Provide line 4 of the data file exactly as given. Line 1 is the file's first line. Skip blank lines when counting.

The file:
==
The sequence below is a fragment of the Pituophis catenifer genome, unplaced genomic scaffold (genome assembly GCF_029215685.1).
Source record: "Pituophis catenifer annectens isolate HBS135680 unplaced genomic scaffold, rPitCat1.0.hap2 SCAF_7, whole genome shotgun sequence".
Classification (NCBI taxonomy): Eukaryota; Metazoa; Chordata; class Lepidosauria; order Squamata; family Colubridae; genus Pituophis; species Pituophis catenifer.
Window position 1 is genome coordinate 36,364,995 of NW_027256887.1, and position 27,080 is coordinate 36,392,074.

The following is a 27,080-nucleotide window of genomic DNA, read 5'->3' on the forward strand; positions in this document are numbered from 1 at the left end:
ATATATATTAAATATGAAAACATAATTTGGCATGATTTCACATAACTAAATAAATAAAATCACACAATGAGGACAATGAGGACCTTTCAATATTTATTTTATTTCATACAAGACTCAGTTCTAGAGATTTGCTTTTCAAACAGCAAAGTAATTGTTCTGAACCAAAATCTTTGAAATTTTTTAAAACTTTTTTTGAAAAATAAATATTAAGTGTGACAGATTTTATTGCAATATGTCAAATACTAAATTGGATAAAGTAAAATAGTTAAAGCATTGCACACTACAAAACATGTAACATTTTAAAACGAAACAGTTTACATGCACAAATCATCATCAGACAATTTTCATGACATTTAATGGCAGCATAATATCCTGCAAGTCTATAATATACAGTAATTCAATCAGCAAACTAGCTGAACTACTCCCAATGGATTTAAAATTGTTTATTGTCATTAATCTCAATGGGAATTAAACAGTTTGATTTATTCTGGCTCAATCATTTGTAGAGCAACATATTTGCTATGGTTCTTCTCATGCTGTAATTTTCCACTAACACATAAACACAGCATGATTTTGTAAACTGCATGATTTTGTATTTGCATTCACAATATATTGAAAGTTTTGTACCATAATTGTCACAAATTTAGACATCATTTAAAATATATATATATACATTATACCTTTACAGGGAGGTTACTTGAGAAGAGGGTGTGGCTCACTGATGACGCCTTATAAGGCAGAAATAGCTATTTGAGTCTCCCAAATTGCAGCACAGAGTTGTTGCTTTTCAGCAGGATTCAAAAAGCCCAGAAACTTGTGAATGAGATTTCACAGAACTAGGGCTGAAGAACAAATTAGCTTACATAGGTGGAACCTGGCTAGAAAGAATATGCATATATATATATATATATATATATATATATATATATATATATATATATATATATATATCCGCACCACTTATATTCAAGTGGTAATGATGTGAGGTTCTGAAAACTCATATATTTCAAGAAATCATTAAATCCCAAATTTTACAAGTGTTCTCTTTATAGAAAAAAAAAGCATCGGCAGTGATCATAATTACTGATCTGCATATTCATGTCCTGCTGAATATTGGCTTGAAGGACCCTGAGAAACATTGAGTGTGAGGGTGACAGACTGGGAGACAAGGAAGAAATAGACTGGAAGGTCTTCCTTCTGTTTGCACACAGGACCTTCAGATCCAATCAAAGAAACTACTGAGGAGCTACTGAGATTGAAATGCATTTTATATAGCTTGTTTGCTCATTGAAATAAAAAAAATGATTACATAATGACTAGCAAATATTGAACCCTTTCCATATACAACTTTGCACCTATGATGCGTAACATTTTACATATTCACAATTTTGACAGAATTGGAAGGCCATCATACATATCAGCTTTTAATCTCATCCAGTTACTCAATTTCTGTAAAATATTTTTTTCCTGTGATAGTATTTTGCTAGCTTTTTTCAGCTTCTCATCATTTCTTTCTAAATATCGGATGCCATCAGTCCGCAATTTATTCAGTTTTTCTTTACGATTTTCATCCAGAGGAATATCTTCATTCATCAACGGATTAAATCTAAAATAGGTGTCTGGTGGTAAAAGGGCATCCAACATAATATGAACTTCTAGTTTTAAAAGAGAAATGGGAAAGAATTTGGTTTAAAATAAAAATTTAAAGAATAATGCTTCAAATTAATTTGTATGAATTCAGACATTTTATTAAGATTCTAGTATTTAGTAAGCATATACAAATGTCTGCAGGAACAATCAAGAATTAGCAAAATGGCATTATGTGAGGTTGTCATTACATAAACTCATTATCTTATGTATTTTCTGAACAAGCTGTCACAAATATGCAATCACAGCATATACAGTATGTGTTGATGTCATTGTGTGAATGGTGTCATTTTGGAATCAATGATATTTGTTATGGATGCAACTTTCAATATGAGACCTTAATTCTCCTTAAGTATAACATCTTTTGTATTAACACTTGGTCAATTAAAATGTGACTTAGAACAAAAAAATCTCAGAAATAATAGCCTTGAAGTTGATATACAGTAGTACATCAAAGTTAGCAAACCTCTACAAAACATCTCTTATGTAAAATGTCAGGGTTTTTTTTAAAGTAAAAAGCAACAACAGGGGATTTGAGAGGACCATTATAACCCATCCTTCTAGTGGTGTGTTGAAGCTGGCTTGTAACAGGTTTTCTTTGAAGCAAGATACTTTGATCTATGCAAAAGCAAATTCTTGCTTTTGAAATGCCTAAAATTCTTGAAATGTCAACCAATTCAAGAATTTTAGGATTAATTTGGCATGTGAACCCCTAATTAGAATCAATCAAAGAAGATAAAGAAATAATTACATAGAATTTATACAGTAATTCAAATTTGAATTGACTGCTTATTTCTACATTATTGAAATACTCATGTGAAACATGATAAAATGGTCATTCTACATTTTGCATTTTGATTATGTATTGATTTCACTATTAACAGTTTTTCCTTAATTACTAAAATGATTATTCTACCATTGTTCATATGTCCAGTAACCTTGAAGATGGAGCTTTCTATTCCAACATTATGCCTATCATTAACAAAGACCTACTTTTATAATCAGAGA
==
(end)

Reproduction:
Window position 1 is genome coordinate 36,364,995 of NW_027256887.1, and position 27,080 is coordinate 36,392,074.